“In the first two races we were the first car to finish outside the points,” noted the team’s managing director Cyril Abiteboul. “This gives us a clear illustration of our target – to finish in the points – and know what we need to do to achieve this.
“The first two races have given us a guide to where we sit relative to our immediate opposition,” he added.
Renault team boss Frédéric Vasseur took over to make it clear where Renault saw themselves in terms of the ever-changing balance of power on the Formula One starting grid. “In terms of race pace there are positive signs – we’re not so far from Williams and we’re not so far from finishing with points,” he said.
Renault need to take care of a number of teething problems with the new chassis and eliminate some human errors as well. Once such issues are overcome, Renault’s chassis technical director Nick Chester agrees that the team could quickly find success in 2016.
“There’s a tight spread of cars ahead of us so we don’t need a lot to make a decent improvement,” Chester pointed out. “On race pace there’s a very close group in the midfield. We saw this in Australia and we saw this in Bahrain.
“It means we need to maximise every opportunity we have and every performance increase we can find could mean the difference between finishing just shy of the points or scoring.
“Our qualifying pace has been behind our race pace in relative terms, so this is an area of focus, but one which goes hand-in-hand with the target of overall performance gains.”
Figures published by Autosport show Ferrari’s long-standing team payment – of which it is the only recipient on the grid – will ensure the Scuderia earns more money from Formula One Management (FOM) than any other team.
The teams will receive a share of $965m in payments from FOM, but these amounts are not distributed evenly. Ferrari, Mercedes, Red Bull and McLaren all earn additional constructors’ championship bonuses which were negotiated separately, while Red Bull, Mercedes and Williams also receive further fixed payouts.
If the revenues were distributed evenly, each of the ten teams would receive $96.5m from FOM. However, the imbalance is highlighted by the fact that seven of the ten teams receive less than that figure, with Ferrari receiving slightly less than double the amount.
Ferrari will earn $192million this year, which is $21m more than reigning world champions Mercedes. Of that amount, only $87m of Ferrari’s prize fund is as a result of its championship position.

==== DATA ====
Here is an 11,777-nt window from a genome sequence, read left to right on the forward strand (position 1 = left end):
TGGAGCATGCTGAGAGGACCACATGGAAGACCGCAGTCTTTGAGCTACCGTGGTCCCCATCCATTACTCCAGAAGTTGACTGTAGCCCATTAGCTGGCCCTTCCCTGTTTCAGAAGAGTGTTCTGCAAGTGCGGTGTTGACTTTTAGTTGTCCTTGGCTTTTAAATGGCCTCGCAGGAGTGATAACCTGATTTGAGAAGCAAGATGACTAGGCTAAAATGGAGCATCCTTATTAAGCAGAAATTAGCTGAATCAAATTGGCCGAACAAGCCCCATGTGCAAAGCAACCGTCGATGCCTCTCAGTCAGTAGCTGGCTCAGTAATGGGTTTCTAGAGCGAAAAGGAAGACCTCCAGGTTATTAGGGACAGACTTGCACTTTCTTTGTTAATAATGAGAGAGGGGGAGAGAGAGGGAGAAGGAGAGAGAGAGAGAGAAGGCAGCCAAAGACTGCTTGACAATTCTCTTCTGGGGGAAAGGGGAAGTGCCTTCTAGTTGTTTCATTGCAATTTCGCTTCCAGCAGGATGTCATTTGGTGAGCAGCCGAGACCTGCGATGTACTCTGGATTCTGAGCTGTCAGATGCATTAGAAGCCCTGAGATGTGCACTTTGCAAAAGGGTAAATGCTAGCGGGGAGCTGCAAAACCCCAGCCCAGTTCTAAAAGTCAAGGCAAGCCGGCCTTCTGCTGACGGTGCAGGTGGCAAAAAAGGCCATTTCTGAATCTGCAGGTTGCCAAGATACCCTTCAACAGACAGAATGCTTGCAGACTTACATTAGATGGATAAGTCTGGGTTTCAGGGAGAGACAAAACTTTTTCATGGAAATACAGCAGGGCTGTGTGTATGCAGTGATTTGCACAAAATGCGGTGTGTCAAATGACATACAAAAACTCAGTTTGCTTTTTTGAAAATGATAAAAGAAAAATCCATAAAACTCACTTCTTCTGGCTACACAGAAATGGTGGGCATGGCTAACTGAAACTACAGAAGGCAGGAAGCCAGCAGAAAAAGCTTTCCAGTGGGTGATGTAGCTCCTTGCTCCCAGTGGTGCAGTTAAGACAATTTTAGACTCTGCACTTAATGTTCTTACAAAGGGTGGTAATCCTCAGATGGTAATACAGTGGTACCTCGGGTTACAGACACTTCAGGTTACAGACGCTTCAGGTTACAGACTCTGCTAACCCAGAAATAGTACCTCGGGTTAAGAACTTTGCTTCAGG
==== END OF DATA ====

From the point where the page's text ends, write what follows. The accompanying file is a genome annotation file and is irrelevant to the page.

Mercedes is set to receive $171m as a result of its recent success as well as its bonuses, while Red Bull – fourth in last year’s constructors’ standings – will earn $144m. Williams, on the other hand, gets $87m in total despite beating Red Bull last year.
In 2015 the teams received a share of $883m, meaning this year marks a 9% increase despite the previous two seasons both featuring 19 events.
The figures reported by Autosport are as follows:
The Spaniard was ruled out of last weekend’s Bahrain Grand Prix on medical grounds having suffered cracked ribs and a collapsed lung in a heavy accident during the Australian Grand Prix a fortnight earlier. With Alonso keen to race through the pain, McLaren requested the FIA reconsider its decision but in the end had to run reserve driver Vandoorne.
Asked if Alonso – who posted about his return to training on Instagram – is confident of returning in China, racing director Eric Boullier replied: “Yeah, I think so.
“He is going to go again for some scans and then the FIA will inspect them and decide yes or no.
“Yeah [it was frustrating for him], but it was a good experience as well. He enjoyed being around and he made some very nice comments on the radio.”
And Boullier says Vandoorne’s performance – scoring a point on debut having outqualified team-mate Jenson Button – gives McLaren confidence if Alonso is again ruled out.
“Now you know what he went through and he is obviously only going to be better, if he is racing again, which we don’t wish, but if he has to, the team is now confident he can do the job.”
Vandoorne himself said after the race he believes his performance had proven he is deserving of an F1 seat. The Belgian will race full-time in Japan’s Super Formula this season.